Spade began her investigations as a master’s student in architecture with her dissertation A Place for the Urban Dead. Seeking to replicate the process of composting livestock for humans, she invested a decade of research and fundraising in the Urban Death Project, followed by the opening of Recompose in 2020. Her goal was not only to develop a sustainable system, but also to engage community members in the transformation of their loved ones’ body into soil.
Human fertilization legislation has been introduced in the states of Delaware, Hawaii, Maine, Massachusetts, and New York. A similar bill in California received bipartisan support, but was delayed in August 2021. In some states, such as New York, the Catholic Church has opposed natural organic reduction, describing the process as “more suitable for vegetable peels and eggshells than for human bodies.” But this religious resistance has not stopped the legislation, especially in light of funeral homes full of corpses awaiting cremation and burial during Covid-19.
Another Washington company, Return Home, provides human composting in a facility open to the public, with a capacity of 74 people.
“It’s about restoring our ability to say goodbye to our loved ones,” said CEO Micah Truman. “There is a man who comes to sit every morning and brings two cups of coffee, one for his wife in the pot and one for him. Given the choice, people want to be involved, and that makes a huge difference in the world.”
During my visit to the Forest Laboratory at West Carolina University, Zijdlik stressed the potential of composting, especially since many people believe burial and cremation are their only options: “Animals in agriculture are composted all the time,” she says. “And if human manure starts producing, it could be a massive thing.” She noted the environmental benefits in urban areas with a dearth of green space for cemeteries, as land is a resource that needs to be preserved.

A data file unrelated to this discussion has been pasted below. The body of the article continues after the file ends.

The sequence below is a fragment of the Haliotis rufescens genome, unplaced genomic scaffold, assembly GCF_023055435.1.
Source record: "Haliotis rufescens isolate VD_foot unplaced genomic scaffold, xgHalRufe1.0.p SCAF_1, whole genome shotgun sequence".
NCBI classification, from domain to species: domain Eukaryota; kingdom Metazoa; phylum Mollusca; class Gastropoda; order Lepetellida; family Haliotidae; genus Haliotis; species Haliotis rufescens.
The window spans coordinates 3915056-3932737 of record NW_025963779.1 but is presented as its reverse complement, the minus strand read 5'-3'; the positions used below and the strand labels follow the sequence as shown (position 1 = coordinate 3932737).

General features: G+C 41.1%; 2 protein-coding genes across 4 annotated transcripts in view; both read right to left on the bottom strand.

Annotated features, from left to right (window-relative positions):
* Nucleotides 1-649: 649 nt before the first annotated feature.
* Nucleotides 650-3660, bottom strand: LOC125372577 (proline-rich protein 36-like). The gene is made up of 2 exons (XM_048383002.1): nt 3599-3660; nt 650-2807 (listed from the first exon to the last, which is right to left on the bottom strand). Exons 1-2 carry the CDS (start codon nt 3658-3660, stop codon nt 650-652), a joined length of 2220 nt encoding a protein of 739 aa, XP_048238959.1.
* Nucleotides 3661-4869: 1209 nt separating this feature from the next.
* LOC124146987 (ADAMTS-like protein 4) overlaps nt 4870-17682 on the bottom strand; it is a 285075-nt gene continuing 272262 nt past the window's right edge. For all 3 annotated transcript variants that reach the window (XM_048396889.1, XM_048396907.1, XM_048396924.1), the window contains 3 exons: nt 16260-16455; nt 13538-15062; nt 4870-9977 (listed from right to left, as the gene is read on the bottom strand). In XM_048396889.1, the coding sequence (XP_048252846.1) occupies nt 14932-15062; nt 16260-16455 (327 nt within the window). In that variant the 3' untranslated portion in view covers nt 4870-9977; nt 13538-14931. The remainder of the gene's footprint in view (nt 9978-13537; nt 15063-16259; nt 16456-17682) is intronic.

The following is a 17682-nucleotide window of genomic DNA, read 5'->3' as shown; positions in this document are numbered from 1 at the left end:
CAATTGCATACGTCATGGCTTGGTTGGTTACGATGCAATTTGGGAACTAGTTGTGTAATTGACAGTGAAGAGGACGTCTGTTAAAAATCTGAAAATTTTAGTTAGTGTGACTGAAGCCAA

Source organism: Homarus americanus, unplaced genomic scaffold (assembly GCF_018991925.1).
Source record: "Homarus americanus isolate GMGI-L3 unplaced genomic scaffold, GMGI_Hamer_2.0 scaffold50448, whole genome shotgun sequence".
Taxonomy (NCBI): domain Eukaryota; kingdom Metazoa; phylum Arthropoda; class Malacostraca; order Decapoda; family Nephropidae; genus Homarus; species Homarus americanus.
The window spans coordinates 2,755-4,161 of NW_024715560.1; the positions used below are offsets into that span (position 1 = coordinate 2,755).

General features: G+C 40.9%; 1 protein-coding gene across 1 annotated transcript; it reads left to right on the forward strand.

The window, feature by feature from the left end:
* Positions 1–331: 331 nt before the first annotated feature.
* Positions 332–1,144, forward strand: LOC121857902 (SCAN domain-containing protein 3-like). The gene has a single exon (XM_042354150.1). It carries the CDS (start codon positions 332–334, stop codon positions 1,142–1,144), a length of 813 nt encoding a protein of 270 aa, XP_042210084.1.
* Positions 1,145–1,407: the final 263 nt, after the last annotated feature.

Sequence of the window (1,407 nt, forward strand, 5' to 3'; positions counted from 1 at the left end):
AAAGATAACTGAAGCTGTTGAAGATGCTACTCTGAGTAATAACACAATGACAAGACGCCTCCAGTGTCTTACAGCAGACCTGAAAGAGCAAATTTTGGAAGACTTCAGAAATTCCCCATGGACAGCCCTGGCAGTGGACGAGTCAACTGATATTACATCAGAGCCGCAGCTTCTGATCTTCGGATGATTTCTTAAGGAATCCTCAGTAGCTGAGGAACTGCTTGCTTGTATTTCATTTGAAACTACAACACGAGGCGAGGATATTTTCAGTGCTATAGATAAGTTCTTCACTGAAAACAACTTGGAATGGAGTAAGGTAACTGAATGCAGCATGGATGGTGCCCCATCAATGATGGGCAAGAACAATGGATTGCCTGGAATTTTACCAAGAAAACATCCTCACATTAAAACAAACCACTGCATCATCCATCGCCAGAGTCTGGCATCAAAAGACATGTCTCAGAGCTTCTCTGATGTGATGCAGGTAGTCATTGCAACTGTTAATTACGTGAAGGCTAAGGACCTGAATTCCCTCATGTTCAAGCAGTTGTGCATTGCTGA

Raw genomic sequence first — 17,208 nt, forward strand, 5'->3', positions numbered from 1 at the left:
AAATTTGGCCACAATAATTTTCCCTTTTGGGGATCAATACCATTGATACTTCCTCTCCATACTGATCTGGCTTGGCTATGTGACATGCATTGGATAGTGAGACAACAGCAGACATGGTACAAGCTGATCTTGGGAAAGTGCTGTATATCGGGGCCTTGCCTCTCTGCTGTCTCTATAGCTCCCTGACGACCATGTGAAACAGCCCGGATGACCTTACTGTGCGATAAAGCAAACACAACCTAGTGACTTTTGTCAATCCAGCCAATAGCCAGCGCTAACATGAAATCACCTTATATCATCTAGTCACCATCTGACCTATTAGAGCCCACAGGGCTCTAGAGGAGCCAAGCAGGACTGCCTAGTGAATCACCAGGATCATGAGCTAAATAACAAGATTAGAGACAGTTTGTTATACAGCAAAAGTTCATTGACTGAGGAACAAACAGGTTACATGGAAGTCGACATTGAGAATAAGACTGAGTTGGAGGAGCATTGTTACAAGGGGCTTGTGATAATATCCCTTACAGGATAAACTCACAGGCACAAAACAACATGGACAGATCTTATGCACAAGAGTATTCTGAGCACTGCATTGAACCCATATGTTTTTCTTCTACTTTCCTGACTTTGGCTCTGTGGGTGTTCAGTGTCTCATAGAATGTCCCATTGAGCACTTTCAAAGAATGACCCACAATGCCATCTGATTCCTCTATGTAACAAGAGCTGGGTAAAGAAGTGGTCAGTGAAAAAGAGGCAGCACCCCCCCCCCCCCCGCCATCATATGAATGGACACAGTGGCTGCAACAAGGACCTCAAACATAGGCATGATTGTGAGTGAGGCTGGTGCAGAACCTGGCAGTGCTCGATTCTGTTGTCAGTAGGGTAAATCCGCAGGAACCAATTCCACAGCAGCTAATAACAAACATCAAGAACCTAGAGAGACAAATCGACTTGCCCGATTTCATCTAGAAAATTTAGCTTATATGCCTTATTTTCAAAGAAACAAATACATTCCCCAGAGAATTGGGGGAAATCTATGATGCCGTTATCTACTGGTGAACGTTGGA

Human compost is not yet available in North Carolina, where I live, but support has grown in a range of states since it was legalized in Washington in 2019. In many municipalities, restrictive rules about composting are initial obstacles to the relatively new process of reducing Natural organic. However, once human composting became legal in Colorado in September 2021, Natural Funeral built receptacles for composting the body and began serving as an addition to green burials and aquariums, which use water and lye to burn corpses rather than flames.
“We are about to put our fourth person on the Chrysalis ship,” said Karen van Vureen, co-founder of Natural Funeral in Boulder. She explained that they named the ship after a construction worker named Chris, who helped build the container that would turn the bodies into soil.
Van Vureen said, “The first person to be put into the ship was a great loss, it was a young man. But the family was able to put handwritten notes on the body and hoist it into the vase to return to land.”
In a world where 100 companies are responsible for 71 percent of global greenhouse gas emissions, climate action by individuals can feel intimidating or ineffective. My end-of-life decisions – in collaboration with my daughters – won’t change the climate crisis, but I do believe in the momentum people have created in society, especially when another best act can create connections between life, death and earth. Planning for our own death can engage our family, friends, and communities while nourishing the earth, rather than fueling our climate emergency.